A NUMBER of young railway enthusiasts from the Lisburn area are amongst those who have been recognised for their work by being chosen as the winners of the prestigious Best Wagon 2009 award, for their work on restoring a 1945 built Brake Van steam train.
Mark Walsh, Nathan Lightowler and Adam Lohoff, who all hail from the local area, were members of a 12-strong team of volunteers in the Railway Preservation Society of Ireland who have brought the vehicle, and memories of the job of the railway Goods Guard, back to life at Whitehead, County Antrim.
The group, who range in age from 15 to 25, have been recognised by the Heritage Railway Association of the UK and Ireland for the quality of their restoration work and now members of the youth team will attend the awards ceremony, appropriately held at the National Railway Museum in York on February 6. The judges commented that they were impressed with the quality of the restoration and the substantial use of young volunteers.
The 1945 built Brake Van was built in Dundalk. It would have been common place in the years of steam trains, being the last vehicle at the end of goods trains taking bread, cement, milk, coal, furniture and farm supplies all over Northern Ireland. In the days before every wagon had brakes controlled by the train driver, it was vital for the Guard to provide extra braking effort from the Brake Van, using a large wheeled handbrake to prevent the wagons breaking away from the train.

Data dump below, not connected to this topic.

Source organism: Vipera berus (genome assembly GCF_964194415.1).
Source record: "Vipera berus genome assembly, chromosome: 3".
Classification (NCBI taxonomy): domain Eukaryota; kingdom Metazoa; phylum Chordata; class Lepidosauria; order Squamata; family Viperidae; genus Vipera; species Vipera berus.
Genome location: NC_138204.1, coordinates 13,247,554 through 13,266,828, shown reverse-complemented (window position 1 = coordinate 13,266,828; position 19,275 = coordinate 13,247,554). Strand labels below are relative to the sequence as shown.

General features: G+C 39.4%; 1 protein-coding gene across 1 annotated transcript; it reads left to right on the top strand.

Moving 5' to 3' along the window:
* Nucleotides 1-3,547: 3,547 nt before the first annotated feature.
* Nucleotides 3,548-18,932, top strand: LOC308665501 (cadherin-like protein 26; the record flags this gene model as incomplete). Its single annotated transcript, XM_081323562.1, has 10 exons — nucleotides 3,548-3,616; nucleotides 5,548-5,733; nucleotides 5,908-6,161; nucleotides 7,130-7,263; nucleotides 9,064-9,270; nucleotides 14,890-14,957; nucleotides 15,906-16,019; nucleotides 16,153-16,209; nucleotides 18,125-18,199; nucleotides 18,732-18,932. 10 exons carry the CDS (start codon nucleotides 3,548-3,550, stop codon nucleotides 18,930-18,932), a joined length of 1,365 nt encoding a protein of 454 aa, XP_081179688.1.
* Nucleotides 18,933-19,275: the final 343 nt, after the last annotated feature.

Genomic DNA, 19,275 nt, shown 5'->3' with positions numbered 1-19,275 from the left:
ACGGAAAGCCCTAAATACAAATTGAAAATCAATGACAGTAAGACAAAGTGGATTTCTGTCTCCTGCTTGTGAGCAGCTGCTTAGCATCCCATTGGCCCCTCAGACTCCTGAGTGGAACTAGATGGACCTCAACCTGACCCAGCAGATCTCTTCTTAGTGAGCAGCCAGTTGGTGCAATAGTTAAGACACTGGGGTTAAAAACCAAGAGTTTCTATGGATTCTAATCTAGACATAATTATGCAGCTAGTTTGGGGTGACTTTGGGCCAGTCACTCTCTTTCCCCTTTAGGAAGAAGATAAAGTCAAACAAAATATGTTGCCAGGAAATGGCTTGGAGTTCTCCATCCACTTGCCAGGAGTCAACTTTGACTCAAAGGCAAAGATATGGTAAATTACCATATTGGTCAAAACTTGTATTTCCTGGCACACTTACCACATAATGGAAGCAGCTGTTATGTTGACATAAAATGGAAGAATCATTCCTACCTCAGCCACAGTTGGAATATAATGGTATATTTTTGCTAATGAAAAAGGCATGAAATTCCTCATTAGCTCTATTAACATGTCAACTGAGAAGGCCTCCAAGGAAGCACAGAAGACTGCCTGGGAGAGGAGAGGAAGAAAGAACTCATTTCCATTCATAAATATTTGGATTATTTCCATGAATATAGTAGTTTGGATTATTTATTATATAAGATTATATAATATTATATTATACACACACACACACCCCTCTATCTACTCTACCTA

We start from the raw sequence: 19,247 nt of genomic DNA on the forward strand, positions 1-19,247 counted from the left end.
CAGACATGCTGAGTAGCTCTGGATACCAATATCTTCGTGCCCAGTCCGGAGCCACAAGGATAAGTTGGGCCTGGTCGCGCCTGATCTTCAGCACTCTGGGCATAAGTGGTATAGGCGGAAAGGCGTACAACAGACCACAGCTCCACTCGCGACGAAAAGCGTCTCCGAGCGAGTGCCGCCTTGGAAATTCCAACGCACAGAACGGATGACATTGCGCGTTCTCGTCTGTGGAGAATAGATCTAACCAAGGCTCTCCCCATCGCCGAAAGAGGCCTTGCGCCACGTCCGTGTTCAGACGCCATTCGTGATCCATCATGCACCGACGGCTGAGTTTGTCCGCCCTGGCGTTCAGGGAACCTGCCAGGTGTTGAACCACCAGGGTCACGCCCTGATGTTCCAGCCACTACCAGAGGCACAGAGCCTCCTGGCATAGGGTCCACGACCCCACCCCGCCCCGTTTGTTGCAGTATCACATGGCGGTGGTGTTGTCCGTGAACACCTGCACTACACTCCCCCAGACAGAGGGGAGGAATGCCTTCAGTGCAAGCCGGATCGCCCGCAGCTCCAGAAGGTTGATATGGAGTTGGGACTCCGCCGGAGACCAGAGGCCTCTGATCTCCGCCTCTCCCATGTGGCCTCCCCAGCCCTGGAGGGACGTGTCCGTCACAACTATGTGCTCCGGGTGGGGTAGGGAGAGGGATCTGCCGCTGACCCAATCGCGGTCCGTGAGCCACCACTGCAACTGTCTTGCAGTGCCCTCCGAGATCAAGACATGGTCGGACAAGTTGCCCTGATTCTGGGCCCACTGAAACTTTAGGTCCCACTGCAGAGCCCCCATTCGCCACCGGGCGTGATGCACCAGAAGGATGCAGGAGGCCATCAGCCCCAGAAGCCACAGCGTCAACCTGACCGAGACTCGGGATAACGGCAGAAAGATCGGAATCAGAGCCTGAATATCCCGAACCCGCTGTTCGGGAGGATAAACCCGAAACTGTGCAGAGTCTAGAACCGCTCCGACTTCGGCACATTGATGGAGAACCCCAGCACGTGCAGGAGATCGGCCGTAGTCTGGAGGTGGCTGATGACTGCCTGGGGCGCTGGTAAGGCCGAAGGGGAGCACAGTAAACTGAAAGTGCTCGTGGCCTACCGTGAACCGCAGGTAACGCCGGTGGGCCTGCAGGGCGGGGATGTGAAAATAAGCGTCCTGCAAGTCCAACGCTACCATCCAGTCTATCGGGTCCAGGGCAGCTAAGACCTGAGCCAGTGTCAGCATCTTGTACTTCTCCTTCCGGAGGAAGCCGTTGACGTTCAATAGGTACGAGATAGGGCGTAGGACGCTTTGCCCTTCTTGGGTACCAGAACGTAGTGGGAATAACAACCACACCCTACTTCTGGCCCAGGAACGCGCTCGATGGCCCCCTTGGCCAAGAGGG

Team member James Friel commented: "We stripped the wagon back to its bare shell and used all the parts we took off as patterns for new ones. The wagon today is precisely as it would have been as it rolled out of Dundalk's railway works in 1945."
Mark Walsh from Lambeg added, "During the restoration one of our team interviewed a former steam train Fireman and a former Goods Guard who would have worked in our brake van. The interviews allowed us to understand the Guards life and create posters and a presentation. We use these to bring the Guards life alive during open days at our Whitehead site. The public find it hard to imagine such a job nowadays, travelling around Ireland at night with just an oil lamp and a coal stove for company."
The project was part funded by the Northern Ireland Museums Council, who recognised the requirement to pass heritage skills on to the next generation. RPSI Chairman, Johnny Glendinning, also from Lisburn, said: "It is vital for the future of steam trains in Ireland that the skills required to restore and maintain these magnificent machines are passed on. Everyone in the preservation society is pleased that the project led to more youth members joining, but also very proud of the work our youth team have done and they justly deserve this important recognition."